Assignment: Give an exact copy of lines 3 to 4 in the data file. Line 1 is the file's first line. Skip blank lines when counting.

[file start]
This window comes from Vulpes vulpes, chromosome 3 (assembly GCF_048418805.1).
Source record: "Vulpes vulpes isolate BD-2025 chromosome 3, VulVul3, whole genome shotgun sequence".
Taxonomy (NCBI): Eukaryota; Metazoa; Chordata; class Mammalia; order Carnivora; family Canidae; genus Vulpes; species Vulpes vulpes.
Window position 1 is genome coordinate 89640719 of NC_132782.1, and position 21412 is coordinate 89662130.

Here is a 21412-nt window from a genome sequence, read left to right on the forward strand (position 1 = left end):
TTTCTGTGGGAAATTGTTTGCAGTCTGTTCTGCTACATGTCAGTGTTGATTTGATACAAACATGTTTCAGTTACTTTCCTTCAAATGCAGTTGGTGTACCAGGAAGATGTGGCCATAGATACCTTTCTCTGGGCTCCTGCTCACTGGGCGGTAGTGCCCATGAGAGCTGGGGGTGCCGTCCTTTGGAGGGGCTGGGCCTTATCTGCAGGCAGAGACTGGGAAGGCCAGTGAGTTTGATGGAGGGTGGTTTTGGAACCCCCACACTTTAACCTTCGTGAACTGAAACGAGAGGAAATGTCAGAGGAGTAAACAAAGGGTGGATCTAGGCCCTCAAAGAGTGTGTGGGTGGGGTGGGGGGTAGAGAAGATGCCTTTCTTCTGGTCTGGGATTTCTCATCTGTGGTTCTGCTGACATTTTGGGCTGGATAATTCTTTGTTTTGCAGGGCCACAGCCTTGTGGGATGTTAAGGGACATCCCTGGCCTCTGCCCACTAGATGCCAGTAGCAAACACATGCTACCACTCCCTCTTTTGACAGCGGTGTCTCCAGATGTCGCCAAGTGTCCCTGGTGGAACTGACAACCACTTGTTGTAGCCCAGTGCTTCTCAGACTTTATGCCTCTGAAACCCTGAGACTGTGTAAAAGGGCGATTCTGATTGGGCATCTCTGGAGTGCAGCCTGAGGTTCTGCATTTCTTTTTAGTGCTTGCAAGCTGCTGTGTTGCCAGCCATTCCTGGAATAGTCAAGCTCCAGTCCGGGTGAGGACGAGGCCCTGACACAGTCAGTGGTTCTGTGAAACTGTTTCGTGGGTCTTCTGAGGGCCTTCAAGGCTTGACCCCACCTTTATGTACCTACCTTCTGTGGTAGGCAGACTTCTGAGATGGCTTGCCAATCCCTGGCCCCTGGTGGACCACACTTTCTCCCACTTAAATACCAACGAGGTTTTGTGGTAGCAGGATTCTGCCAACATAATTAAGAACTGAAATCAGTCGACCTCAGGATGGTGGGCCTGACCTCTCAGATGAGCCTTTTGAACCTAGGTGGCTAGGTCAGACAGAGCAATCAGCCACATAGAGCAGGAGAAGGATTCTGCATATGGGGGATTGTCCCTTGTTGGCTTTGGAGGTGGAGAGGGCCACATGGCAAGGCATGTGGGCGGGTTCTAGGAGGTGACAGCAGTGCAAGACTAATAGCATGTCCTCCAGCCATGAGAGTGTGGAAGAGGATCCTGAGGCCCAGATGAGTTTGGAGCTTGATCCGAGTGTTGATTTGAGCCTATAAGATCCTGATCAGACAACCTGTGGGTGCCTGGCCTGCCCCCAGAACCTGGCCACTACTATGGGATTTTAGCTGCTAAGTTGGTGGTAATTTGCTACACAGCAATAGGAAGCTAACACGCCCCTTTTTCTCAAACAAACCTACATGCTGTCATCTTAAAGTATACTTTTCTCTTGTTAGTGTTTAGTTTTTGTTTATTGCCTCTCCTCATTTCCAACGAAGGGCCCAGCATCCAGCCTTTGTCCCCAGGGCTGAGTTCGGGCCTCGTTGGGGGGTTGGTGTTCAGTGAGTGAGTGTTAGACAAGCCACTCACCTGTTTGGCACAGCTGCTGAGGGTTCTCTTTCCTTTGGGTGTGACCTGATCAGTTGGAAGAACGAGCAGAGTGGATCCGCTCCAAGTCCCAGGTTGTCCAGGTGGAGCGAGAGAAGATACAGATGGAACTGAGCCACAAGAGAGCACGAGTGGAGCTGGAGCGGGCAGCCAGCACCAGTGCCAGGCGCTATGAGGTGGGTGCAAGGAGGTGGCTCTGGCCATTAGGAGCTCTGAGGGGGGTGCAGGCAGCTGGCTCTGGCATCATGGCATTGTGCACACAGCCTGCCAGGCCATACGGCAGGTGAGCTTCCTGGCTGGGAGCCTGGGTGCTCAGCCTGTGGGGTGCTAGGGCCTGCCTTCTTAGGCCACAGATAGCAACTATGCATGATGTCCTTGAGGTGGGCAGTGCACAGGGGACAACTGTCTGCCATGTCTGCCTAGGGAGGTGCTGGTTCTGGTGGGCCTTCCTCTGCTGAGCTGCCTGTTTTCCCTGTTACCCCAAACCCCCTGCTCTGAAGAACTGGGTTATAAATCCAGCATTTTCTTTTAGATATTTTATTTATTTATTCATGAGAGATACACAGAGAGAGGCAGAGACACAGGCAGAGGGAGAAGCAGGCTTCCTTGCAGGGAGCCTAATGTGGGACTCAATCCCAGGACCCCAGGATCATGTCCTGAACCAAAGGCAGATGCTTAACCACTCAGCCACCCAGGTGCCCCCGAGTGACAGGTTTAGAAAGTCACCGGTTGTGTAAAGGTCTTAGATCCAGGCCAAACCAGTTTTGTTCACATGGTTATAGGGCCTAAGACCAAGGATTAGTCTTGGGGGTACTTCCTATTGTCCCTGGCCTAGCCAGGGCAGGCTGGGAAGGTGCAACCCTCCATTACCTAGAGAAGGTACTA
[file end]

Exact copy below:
Taxonomy (NCBI): Eukaryota; Metazoa; Chordata; class Mammalia; order Carnivora; family Canidae; genus Vulpes; species Vulpes vulpes.
Window position 1 is genome coordinate 89640719 of NC_132782.1, and position 21412 is coordinate 89662130.